Every once in a while, usually while contemplating my account balances, I wonder if that was a very stupid plan, indeed.

But because I am stubborn, or because I believe in the things we’re building, or because I have a wildly hybridized research skill set that no one in Portland knows what to do with, or because I have found no happy places for myself in the industry, I press on in this endeavor. If we can pull it off, it will be truly breathtaking to behold. (Just wait, I promise it will be worth it.)

Until then, I try not to think too hard about the weddings I have missed, that I have been unable to send presents for. (I keep a list, though, of my newlywed friends, who will probably get their wedding presents from me on their 10th anniversaries.) I try not to think about birthdays, and if we all just agreed to abandon Christmas gift-giving, I, for one, would be grateful. I try not to think about our rapidly disintegrating wardrobes, my lack of a raincoat, the bellydancing classes I wish I were taking, the untimely death of four pansies in my garden that I should really not replace.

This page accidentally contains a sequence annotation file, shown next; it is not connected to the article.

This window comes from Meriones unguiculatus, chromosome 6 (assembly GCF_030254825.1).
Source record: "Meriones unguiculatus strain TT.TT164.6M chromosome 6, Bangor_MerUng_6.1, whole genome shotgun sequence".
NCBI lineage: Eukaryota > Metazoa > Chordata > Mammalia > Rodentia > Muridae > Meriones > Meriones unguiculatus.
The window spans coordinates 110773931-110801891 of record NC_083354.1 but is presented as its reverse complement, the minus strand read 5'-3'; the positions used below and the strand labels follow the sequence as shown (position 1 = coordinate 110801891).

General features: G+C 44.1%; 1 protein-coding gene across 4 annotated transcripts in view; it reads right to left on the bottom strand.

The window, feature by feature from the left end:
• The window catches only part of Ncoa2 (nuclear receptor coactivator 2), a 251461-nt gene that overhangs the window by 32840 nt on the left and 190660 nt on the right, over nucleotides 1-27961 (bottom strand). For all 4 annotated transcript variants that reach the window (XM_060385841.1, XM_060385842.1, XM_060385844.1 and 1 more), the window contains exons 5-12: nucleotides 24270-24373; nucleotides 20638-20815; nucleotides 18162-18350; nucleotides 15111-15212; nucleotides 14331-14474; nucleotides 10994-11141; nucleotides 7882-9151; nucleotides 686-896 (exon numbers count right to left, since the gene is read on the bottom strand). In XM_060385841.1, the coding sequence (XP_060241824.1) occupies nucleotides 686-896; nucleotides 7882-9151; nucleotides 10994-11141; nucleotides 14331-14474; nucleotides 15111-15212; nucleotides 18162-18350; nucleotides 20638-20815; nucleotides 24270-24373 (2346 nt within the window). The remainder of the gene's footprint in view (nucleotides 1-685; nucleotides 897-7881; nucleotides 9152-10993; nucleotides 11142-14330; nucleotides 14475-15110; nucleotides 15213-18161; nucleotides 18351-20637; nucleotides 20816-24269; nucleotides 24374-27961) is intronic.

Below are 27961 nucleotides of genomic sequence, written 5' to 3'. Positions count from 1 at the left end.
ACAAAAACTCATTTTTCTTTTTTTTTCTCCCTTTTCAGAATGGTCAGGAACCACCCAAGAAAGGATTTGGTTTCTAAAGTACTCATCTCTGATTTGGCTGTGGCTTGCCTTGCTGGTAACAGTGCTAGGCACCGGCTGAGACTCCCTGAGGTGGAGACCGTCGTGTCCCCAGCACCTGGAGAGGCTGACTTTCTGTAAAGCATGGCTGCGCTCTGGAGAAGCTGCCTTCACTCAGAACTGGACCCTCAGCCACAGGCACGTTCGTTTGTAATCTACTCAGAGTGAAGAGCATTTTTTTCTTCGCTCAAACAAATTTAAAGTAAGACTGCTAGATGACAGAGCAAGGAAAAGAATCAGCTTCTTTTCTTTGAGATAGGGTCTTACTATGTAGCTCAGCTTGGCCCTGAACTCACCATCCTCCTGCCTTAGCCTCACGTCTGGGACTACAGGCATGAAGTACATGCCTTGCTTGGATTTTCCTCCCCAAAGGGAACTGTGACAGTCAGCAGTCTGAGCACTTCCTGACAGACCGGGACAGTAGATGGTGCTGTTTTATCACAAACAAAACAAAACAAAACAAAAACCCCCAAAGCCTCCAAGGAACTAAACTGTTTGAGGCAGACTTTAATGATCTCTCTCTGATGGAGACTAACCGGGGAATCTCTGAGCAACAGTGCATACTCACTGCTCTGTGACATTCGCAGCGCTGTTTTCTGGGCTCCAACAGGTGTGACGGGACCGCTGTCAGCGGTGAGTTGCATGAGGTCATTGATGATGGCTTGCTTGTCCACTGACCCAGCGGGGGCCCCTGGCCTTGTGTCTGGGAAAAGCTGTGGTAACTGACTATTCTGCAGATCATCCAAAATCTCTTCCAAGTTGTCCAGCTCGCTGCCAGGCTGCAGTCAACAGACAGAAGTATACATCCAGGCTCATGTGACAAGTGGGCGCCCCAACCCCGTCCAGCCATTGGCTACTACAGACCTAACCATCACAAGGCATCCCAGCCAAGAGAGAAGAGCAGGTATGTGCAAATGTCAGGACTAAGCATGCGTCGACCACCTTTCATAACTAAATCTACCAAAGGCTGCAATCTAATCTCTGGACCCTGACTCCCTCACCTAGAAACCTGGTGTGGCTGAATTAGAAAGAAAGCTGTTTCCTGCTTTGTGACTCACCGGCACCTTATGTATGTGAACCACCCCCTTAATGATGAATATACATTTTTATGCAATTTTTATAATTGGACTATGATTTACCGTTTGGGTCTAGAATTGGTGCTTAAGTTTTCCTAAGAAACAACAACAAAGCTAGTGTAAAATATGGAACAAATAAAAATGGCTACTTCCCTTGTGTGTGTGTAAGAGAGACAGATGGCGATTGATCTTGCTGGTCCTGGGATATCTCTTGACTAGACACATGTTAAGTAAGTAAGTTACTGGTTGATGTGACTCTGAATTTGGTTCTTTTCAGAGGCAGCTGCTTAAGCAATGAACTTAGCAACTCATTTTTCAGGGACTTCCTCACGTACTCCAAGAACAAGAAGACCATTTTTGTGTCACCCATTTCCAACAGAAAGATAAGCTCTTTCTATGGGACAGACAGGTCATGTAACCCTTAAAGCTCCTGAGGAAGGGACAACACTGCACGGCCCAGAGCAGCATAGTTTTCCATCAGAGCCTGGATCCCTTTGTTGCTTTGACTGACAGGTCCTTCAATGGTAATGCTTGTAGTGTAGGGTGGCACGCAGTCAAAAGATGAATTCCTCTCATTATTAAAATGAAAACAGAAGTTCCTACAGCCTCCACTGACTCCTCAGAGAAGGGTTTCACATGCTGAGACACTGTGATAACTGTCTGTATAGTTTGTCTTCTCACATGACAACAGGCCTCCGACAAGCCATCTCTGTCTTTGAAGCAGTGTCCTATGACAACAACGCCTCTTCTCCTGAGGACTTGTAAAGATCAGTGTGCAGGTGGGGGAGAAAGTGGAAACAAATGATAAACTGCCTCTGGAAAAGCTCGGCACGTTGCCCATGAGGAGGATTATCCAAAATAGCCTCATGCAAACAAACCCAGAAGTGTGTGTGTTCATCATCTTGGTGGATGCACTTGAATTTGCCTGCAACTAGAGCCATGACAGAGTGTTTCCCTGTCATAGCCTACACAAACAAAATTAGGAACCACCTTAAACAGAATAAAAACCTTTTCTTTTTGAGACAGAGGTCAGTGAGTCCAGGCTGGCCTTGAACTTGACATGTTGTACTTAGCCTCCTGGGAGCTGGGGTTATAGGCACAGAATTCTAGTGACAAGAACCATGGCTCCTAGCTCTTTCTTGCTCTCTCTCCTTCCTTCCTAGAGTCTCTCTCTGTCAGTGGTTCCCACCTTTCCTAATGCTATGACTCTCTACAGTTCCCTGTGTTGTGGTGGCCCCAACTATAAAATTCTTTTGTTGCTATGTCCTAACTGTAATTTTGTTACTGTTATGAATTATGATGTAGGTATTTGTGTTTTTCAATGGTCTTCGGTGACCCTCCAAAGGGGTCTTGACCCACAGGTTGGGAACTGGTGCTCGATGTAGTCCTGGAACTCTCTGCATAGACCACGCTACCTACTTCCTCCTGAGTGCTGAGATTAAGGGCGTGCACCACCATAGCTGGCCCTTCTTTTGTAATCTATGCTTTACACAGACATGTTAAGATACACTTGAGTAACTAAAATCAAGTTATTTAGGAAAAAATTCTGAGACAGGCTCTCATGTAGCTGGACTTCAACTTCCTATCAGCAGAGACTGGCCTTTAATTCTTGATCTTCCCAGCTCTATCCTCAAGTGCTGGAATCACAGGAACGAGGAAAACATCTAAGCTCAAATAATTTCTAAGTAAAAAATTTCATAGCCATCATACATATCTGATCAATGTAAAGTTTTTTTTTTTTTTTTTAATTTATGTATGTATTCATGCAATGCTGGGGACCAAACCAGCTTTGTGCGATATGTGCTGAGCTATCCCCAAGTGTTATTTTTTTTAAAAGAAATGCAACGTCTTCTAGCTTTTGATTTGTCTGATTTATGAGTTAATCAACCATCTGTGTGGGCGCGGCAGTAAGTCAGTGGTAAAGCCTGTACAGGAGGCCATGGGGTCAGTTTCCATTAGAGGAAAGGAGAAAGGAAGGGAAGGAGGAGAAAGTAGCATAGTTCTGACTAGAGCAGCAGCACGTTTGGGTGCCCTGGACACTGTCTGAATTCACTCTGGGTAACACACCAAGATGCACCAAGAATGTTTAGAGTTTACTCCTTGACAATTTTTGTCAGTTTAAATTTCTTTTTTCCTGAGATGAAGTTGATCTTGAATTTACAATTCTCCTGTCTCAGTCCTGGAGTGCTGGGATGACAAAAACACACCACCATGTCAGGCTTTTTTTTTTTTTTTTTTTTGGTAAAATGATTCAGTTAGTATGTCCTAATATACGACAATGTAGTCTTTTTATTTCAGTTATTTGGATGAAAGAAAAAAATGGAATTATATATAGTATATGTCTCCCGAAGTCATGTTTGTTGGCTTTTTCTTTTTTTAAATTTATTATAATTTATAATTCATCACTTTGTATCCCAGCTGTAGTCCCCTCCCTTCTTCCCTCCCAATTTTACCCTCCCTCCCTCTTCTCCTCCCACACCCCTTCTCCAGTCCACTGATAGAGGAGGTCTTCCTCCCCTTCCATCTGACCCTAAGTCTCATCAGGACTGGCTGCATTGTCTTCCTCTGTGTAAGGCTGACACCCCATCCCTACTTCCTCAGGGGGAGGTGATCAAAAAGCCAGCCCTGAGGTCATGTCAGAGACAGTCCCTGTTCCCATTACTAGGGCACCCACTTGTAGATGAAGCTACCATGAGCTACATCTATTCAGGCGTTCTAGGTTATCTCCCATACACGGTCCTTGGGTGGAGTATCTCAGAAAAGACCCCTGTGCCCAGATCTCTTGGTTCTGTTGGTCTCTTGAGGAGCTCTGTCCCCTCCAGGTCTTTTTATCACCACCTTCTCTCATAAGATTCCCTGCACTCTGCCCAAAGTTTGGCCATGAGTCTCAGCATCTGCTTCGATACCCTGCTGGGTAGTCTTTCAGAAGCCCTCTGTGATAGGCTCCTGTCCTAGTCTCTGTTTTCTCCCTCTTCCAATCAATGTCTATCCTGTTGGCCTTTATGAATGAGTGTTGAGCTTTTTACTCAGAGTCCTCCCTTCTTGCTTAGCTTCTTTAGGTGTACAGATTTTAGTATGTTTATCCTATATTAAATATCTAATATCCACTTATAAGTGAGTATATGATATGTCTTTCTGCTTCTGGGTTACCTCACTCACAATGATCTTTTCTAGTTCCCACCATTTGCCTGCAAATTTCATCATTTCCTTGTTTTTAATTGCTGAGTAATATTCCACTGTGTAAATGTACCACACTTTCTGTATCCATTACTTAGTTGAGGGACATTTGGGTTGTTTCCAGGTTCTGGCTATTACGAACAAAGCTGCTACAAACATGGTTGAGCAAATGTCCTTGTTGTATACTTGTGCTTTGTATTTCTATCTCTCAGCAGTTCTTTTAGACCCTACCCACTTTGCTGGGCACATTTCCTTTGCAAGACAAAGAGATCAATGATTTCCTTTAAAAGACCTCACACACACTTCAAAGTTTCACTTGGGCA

I try not to think, “Shadoan, you have brought this on your own head with your stubborn, stupid unwillingness to submit to the system. If you could have been happy as just a software engineer, then everything would be so much easier. Or if you had just been willing to give up Portland, you could have worked in a soul-crushing suburb of Seattle or San Francisco, commuting an hour or more one way doing research that will never see the light of day for a giant corporation that is legally obligated to put profit ahead of all other considerations. If only you weren’t so committed to this idea that your life should be meaningful, if only you were willing to buy in to the American technocapitalist mythology, if only you could, for once in your life, just be normal.

Zack is less burdened by these thoughts. Perhaps, because all this was my plan, I feel responsible for treacherousness of the road we travel. It is steep and slick, and the surrounding forest is full of unknown unknowns. We are tremendously fortunate, I know, to even have friends and family to lean on. It is the very definition of privilege. But in the darkening days, I find myself thinking, “If I were a Responsible Adult(TM), like our siblings and dear friends who have pulled our bacon out of the fire on numerous occasions this year, then I wouldn’t be needing to lean on anyone.”